All the Food You Can Expect at Historic Harlem's First-Ever Food Festival

Harlem wants you to pay attention to its food.

Harlem wants you to pay attention to its food.

This weekend, the neighborhood, credited with iconic dishes such as chicken and waffles, is celebrating its rich food history and how far the neighborhood has come with its first-ever food festival, Harlem EatUp!.

“Harlem food has evolved to becoming a reflection of the neighborhood, which is so diverse,” celebrity chef Marcus Samuelsson told ABC News. “We have the traditional soul food restaurants, but we also have noodles and sushi if you want, just like any modern American neighborhood today in a modern American city.”

Samuelsson, who has two restaurants in the neighborhood (Red Rooster and Streetbird), founded the festival as a way to highlight the neighborhood’s burgeoning food scene.

“We’ve come to this point where we have high and low, big and small,” he explained. “What would be a better time to present that to the rest of the city and say, ‘Here it is. Come and taste it.’”

The festival, kicking off Thursday night with remarks from former President Bill Clinton, whose Clinton Foundation is headquartered there, will last through the weekend with panel discussions, culinary demonstrations and private dinners leading up to the heart of the festival with two general-admission tasting events on Saturday and Sunday in Morningside Park.

The tasting events promise a varied look at what Harlem has to offer, such as with Samuelsson’s chicken tacos from Streetbird, shrimp and grits from BLVD Bistro and oatmeal crème pies from Lady Lexis Sweets.

The festival has drawn big-name chef participation from Bobby Flay, Daniel Boulud, Aaron Sanchez, Jose Garces, Ludo Lefebvre, Ken Oringer, Sean Brock, Ted Allen, Paul Qui, Marc Murphy, Jacques Torres and more.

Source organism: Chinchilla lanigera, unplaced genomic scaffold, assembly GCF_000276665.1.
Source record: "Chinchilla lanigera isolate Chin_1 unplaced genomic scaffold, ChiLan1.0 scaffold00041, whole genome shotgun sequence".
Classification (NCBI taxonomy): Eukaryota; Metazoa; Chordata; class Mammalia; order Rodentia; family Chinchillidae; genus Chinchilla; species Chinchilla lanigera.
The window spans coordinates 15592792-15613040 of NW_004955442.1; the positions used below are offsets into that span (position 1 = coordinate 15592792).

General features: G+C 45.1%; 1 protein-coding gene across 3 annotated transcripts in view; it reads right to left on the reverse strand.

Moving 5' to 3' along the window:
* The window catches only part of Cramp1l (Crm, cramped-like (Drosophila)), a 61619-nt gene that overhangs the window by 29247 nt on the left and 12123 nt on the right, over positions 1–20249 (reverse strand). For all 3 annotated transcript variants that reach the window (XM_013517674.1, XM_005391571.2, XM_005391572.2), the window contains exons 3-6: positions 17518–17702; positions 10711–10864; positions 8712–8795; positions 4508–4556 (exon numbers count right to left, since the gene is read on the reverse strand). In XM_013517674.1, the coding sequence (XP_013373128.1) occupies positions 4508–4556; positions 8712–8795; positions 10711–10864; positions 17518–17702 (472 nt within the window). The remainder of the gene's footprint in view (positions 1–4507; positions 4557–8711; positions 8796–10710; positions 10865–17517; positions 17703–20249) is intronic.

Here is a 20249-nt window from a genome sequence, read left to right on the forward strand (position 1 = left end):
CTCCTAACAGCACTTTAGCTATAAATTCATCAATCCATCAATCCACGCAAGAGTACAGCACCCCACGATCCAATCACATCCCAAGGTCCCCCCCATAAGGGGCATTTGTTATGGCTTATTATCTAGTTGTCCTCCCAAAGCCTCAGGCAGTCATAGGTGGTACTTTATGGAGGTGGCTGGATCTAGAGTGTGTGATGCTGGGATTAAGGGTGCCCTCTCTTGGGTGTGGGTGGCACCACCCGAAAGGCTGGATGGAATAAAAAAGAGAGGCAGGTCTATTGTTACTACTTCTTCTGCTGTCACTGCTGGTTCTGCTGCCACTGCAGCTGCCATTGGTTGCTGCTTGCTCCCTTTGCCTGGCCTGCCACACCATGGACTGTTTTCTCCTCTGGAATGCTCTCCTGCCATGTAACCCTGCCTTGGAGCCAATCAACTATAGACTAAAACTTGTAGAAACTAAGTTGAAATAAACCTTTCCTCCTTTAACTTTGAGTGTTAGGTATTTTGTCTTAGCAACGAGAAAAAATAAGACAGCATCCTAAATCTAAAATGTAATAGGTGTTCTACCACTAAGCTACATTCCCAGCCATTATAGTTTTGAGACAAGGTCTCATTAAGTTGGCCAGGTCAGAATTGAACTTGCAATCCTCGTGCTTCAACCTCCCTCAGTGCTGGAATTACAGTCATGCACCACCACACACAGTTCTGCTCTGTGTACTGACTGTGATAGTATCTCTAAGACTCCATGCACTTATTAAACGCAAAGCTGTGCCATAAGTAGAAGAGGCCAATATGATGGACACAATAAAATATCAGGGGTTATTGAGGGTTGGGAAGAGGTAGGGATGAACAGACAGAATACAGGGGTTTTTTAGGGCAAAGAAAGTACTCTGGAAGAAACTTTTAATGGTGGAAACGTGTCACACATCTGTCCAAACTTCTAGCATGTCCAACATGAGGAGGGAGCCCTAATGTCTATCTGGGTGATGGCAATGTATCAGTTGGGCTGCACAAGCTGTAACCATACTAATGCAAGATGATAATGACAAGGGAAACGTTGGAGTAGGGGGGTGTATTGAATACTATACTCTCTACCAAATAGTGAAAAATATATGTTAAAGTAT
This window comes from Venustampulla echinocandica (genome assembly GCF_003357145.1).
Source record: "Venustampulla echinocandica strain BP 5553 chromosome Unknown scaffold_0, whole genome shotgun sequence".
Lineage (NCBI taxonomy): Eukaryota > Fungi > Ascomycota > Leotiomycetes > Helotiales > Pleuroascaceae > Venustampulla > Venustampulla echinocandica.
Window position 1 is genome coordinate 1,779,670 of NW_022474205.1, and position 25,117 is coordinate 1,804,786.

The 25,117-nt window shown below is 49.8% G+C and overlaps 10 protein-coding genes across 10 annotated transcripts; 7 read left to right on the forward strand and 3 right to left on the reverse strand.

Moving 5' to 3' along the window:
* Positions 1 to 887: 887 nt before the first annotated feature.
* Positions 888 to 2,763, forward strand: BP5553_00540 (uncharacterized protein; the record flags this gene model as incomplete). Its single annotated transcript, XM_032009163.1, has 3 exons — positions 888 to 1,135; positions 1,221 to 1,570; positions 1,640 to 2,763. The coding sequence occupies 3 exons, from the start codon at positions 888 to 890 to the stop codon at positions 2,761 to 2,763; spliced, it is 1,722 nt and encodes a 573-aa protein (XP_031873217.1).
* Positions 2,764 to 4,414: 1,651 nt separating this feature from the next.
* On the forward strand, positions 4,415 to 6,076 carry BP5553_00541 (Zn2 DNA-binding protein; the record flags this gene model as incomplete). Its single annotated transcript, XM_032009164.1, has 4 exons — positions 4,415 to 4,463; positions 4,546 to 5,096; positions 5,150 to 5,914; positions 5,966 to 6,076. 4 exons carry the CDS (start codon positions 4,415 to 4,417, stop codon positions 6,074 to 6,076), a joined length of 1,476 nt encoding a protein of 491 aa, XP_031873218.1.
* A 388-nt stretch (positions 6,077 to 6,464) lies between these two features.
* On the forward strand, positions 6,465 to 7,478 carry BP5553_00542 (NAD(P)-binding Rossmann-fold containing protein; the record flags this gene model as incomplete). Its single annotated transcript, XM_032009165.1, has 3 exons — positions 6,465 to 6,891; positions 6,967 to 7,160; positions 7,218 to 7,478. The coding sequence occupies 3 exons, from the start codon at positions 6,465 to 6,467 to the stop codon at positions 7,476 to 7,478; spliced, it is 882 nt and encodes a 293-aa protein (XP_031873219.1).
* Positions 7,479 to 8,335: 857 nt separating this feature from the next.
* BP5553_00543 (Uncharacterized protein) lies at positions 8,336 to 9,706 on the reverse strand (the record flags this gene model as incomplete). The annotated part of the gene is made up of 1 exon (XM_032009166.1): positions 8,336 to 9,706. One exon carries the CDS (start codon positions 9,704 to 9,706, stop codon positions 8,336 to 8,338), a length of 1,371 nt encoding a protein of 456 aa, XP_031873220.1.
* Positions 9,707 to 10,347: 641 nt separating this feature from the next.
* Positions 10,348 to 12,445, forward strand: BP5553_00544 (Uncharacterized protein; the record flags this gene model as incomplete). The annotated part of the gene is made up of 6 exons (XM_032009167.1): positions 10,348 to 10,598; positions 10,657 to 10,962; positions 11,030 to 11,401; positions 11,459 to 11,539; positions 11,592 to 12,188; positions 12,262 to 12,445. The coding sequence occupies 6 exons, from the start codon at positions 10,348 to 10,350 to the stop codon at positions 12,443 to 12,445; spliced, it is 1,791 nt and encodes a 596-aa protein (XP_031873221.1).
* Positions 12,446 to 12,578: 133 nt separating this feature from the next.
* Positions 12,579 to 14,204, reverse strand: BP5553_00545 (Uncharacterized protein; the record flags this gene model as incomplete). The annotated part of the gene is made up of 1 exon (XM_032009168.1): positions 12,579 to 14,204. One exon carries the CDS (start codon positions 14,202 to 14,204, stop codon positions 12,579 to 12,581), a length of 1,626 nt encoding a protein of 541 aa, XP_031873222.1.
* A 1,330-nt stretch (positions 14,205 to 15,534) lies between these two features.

Scroll through for a look at what food to expect at the grand tastings.

BLVD Bistro’s Jumbo Shrimp and Grits

Executive chef and owner Carlos Swepson is serving the classic low-country dish because it’s “a wonderful example of that cuisine and of what our menu has to offer,” he said.

Lady Lexis Sweets’ Oatmeal Crème Pies

The sweet shop will be serving up whiskey raisin bread pudding and its signature oatmeal crème pies made with house-made marshmallow that Lexis Dilligard herself called “decadent.”

LoLo’s Seafood Shack’s Cauliflower Johnny Cake

Lolo’s is dishing up its unique Caribbean fare, such as its cauliflower sandwich with wok seared cauliflower, pickled cabbage, sliced tomato and garlic crema in a Johnny cake. There will also be seafood Johnny cakes and conch fritters.

“The sandwiches feature our homemade Johnny cakes, which are like the Caribbean version of a pita pocket with fresh scallion and thyme that have origins both in Rhode Island and the Caribbean, which is a unique feature that really ties together the restaurant’s concept,” proprietor Skai Young told ABC News. “This bread is used for all our sandwiches and is made from scratch in house.”

Streetbird Rotisserie’s C. Chavez

Ripped rotisserie chicken, mole, pickled red onions, shredded lettuce and cilantro in fermented tortillas

Seasoned Vegan’s “Crawfish” Po’Boy Wraps

Burdock root, mixed greens and remoulade sauce in a flour tortilla

Dinosaur Bar-B-Que’s BBQ Beans with Pork

Barbecue beans with pork